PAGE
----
The Big Question: Should Turner's 'Blue Rigi' and other masterpieces be saved for Britain?





Why are we asking this question now?

Tate galleries have launched a campaign to buy The Blue Rigi, a late-period watercolour by the great British artist JMW Turner. The work was sold at auction in June to an anonymous bidder who paid £5.8m - three times the expected price. The new owner was required under British laws to apply for an export licence to remove the work from UK.

The body responsible for considering the application, the Reviewing Committee on the Export of Works of Art and Objects of Cultural Interest, awarded the painting a starred rating - the highest level of protection - and recommended the export be deferred.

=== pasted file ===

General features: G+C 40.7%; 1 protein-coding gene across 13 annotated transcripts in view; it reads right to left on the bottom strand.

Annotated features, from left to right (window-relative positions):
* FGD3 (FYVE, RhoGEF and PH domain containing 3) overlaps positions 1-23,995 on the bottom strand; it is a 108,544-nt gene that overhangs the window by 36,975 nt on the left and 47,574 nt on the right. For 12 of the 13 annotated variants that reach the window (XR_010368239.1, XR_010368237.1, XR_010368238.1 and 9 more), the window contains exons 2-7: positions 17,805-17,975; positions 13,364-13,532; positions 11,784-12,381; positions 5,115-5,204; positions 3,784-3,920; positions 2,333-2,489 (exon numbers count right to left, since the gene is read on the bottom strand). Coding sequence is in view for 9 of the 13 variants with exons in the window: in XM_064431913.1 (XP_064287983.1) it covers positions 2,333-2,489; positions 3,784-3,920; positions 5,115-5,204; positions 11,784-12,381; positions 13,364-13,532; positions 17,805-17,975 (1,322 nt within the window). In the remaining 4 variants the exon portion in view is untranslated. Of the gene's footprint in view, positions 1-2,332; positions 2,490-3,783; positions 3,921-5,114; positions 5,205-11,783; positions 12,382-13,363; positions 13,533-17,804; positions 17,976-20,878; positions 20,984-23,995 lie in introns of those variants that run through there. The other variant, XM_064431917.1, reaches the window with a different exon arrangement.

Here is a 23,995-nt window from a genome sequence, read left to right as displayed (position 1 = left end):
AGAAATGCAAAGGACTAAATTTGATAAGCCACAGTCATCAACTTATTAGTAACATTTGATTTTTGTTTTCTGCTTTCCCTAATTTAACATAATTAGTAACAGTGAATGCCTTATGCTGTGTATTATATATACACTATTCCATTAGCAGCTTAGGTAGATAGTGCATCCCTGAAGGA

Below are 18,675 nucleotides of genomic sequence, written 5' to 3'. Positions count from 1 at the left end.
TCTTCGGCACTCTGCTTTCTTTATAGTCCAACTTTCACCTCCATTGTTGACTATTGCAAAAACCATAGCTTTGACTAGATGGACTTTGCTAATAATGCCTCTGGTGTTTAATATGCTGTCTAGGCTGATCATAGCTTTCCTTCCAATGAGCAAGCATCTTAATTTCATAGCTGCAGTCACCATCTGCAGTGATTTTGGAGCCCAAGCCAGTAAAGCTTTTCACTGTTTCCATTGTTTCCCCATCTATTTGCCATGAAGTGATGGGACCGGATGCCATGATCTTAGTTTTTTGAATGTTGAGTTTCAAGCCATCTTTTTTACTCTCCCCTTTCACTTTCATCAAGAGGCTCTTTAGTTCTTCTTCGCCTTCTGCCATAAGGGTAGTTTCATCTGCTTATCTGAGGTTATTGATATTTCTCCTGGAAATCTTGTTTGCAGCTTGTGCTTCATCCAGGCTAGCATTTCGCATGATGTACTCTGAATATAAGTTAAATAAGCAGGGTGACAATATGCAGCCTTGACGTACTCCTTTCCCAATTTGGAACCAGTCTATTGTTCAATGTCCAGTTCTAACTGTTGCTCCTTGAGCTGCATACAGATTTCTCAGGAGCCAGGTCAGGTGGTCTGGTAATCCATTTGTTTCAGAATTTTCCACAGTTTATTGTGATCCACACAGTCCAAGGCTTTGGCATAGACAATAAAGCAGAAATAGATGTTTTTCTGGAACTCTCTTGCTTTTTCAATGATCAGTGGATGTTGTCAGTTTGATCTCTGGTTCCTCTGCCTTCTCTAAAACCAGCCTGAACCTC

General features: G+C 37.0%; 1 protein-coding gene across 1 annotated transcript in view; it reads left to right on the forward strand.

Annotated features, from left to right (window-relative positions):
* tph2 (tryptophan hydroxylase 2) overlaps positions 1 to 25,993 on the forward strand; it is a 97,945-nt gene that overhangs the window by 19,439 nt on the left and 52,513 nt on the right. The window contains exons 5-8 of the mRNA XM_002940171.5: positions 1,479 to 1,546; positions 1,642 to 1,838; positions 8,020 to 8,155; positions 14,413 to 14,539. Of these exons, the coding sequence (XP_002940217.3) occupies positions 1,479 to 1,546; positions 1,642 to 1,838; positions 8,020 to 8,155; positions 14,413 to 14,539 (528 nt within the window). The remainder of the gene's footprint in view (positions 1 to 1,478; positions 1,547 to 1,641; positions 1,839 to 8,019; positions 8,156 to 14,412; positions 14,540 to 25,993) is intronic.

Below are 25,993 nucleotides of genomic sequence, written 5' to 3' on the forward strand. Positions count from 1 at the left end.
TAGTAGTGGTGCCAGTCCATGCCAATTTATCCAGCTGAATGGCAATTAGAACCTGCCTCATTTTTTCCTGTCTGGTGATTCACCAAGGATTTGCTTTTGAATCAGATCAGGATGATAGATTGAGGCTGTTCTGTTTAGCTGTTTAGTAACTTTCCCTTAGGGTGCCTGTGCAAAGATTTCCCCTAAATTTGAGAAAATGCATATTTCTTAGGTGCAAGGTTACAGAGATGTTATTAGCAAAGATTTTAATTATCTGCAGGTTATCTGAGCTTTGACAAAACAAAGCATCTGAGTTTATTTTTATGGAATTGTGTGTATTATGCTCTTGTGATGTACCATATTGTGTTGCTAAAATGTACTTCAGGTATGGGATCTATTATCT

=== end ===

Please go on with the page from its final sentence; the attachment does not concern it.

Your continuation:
The Culture Minister, David Lammy, responded by imposing a temporary export ban on the painting, giving organisations until March 2007 to match the price paid at auction in the summer to keep it in the UK. Unfortunately, Tate has only £2m to put towards the purchase, and is looking to the publicly funded National Heritage Memorial Fund and the Art Fund, an independent charity, to make up the difference.


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